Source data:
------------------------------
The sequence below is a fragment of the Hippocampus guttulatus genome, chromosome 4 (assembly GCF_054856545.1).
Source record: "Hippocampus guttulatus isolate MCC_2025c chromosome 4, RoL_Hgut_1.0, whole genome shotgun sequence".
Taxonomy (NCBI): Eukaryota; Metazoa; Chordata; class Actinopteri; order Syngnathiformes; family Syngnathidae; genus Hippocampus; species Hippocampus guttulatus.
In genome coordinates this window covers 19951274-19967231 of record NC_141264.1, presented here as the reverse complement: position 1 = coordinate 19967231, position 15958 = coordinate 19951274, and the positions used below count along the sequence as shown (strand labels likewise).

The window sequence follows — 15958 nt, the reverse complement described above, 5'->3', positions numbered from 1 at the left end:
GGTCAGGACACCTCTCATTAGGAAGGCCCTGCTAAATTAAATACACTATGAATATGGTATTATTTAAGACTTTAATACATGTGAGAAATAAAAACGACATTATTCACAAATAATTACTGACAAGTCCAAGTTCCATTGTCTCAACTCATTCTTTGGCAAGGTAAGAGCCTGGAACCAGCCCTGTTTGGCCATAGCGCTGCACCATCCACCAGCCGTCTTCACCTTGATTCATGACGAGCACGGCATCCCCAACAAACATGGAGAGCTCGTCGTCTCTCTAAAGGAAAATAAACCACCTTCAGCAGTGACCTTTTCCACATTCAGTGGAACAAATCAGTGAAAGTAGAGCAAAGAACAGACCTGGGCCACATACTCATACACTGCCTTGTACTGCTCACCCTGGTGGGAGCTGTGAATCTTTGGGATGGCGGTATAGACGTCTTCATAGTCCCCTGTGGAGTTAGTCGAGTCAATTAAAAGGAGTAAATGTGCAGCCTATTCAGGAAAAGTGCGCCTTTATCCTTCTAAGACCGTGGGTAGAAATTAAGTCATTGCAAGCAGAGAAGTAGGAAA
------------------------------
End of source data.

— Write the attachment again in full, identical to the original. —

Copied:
The sequence below is a fragment of the Hippocampus guttulatus genome, chromosome 4 (assembly GCF_054856545.1).
Source record: "Hippocampus guttulatus isolate MCC_2025c chromosome 4, RoL_Hgut_1.0, whole genome shotgun sequence".
Taxonomy (NCBI): Eukaryota; Metazoa; Chordata; class Actinopteri; order Syngnathiformes; family Syngnathidae; genus Hippocampus; species Hippocampus guttulatus.
In genome coordinates this window covers 19951274-19967231 of record NC_141264.1, presented here as the reverse complement: position 1 = coordinate 19967231, position 15958 = coordinate 19951274, and the positions used below count along the sequence as shown (strand labels likewise).

The window sequence follows — 15958 nt, the reverse complement described above, 5'->3', positions numbered from 1 at the left end:
GGTCAGGACACCTCTCATTAGGAAGGCCCTGCTAAATTAAATACACTATGAATATGGTATTATTTAAGACTTTAATACATGTGAGAAATAAAAACGACATTATTCACAAATAATTACTGACAAGTCCAAGTTCCATTGTCTCAACTCATTCTTTGGCAAGGTAAGAGCCTGGAACCAGCCCTGTTTGGCCATAGCGCTGCACCATCCACCAGCCGTCTTCACCTTGATTCATGACGAGCACGGCATCCCCAACAAACATGGAGAGCTCGTCGTCTCTCTAAAGGAAAATAAACCACCTTCAGCAGTGACCTTTTCCACATTCAGTGGAACAAATCAGTGAAAGTAGAGCAAAGAACAGACCTGGGCCACATACTCATACACTGCCTTGTACTGCTCACCCTGGTGGGAGCTGTGAATCTTTGGGATGGCGGTATAGACGTCTTCATAGTCCCCTGTGGAGTTAGTCGAGTCAATTAAAAGGAGTAAATGTGCAGCCTATTCAGGAAAAGTGCGCCTTTATCCTTCTAAGACCGTGGGTAGAAATTAAGTCATTGCAAGCAGAGAAGTAGGAAA